Tags » Atlas Shrugged

What's Right About Ayn Rand?

“Ayn Rand’s philosophy, Objectivism, begins by embracing the basic fact that existence exists. Reality is, and in the quest to live we must discover reality’s nature and learn to act successfully in it.” 1,720 more words

Atlas Shrugged -A Companion Book (Part 4)

In my previous post I mentioned that Atlas Shrugged does a great job in presenting artistically those in the sixth gallery of my book.  The individuals possess the four cardinal virtues of wisdom, courage, temperance, and justice.   245 more words

Atlas Shrugged - A Companion Book (Part 3)

I mentioned in my previous post that Atlas Shrugged presents the sixth gallery of my book better than most of the fine arts.  This sixth gallery is represented by individuals that have recognized and accepted the call to adventure, won the trials to capture the boon, and are at the threshold of happiness awaiting their fellow citizens to pull them across the threshold. 434 more words

A List of Voluntary Ways to Fund a Government

Here’s a list of possible ways I’ve thought of or heard to fund government, without the government initiating force to collect taxes:

  1. Fees for government enforcement of contracts.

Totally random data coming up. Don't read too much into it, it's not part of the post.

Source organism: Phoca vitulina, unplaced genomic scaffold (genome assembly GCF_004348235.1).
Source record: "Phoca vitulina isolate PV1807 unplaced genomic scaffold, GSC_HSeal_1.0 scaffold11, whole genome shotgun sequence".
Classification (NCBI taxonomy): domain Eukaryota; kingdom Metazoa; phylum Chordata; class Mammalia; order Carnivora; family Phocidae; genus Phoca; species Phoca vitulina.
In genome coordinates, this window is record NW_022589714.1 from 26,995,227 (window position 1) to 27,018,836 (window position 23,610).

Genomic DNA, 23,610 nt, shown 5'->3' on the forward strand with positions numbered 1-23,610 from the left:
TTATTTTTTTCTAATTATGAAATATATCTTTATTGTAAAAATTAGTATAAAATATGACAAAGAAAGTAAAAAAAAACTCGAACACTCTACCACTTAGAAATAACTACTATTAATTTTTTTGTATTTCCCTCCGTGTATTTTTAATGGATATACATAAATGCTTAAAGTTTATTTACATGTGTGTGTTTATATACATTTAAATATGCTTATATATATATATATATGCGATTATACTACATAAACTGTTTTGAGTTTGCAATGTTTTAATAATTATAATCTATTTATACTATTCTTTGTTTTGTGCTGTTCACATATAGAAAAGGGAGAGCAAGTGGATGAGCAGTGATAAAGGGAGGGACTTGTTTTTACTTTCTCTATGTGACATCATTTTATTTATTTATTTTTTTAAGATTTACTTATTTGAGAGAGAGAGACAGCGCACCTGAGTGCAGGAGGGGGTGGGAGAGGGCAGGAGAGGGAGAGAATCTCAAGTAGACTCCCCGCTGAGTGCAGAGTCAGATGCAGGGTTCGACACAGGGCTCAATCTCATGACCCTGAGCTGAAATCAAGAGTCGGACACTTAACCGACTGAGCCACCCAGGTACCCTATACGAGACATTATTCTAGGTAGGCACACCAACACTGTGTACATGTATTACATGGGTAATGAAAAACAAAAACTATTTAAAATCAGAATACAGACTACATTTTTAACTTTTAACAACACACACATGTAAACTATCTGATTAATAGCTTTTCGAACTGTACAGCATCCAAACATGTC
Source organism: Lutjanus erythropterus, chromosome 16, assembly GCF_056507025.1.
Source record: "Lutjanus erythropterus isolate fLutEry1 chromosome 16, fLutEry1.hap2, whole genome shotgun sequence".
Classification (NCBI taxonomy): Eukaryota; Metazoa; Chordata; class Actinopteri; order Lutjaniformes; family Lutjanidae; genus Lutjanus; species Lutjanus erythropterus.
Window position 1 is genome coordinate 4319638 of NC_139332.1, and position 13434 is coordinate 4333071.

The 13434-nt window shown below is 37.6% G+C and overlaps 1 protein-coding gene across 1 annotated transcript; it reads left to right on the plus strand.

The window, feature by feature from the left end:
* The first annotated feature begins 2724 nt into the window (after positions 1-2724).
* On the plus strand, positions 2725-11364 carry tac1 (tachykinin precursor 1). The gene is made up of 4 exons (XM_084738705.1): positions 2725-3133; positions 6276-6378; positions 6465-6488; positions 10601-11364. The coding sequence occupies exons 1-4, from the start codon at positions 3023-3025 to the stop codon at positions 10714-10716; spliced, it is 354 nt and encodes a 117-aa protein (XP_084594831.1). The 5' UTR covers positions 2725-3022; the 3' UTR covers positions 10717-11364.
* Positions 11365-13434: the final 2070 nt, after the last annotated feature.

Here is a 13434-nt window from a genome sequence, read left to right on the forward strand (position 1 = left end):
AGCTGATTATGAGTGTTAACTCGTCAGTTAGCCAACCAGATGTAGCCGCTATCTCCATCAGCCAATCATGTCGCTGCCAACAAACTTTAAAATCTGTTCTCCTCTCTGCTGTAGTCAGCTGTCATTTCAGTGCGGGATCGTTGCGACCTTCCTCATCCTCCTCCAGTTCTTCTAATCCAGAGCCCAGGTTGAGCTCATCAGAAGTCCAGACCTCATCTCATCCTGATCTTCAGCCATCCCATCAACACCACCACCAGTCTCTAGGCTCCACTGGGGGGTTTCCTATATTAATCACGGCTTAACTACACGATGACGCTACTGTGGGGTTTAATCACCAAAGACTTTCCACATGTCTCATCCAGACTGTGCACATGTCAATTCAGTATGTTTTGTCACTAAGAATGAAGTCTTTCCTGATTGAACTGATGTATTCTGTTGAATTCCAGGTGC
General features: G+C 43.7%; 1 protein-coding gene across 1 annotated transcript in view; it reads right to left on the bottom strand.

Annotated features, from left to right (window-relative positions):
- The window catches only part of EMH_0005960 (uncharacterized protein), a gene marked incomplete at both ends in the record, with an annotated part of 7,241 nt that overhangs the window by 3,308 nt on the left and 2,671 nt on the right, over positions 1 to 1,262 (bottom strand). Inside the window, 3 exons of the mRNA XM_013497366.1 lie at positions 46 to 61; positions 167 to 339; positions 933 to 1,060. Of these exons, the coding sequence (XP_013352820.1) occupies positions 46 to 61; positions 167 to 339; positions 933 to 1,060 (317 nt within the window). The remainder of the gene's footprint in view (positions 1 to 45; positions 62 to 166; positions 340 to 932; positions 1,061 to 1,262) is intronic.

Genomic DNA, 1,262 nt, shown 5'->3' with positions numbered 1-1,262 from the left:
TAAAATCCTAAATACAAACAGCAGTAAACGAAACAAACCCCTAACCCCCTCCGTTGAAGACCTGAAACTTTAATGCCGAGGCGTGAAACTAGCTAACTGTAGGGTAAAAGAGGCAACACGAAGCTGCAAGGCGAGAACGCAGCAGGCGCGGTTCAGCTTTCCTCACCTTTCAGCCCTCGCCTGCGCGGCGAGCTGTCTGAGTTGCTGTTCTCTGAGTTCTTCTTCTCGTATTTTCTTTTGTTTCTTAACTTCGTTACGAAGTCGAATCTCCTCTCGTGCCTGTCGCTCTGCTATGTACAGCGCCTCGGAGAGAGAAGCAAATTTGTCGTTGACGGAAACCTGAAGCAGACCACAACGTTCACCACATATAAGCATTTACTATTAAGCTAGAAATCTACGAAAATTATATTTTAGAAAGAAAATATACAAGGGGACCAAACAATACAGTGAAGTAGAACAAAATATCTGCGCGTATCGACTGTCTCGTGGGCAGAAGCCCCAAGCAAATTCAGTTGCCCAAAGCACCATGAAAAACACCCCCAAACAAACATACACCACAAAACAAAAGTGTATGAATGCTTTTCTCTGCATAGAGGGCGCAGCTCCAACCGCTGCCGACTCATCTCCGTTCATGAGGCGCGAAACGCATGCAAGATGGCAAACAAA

2. 202 more words
Ayn Rand

Pride or Vanity?

What is pride? Pride is the recognition of the fact that you are your own highest value. One obtains pride by never accepting any code of irrational virtues impossible to practice and by never failing to practice the virtues one knows to be rational—by never accepting an unearned guilt and never earning any, or, if one… 439 more words

Objectivism In Action

Atlas Shrugged - A Companion Book (Part 2)

The philosophy underlying Atlas Shrugged draws heavily from Aristotle and another unlikely source – Aquinas.  The reason that Aquinas is an unlikely source is that Ayn Rand, the author, had little respect for religion: Ayn Rand was an atheist. 385 more words

Atlas Shrugged, Ayn Rand

Warning: Contains Spoilers

If you saw Atlas, the giant who holds the world on his shoulders, if you saw that he stood, blood running down his chest, his knees buckling, his arms trembling but still trying to hold the world aloft with the last of his strength, and the greater the effort the heavier the world bore down upon his shoulders–what would you tell him to do?

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Book Review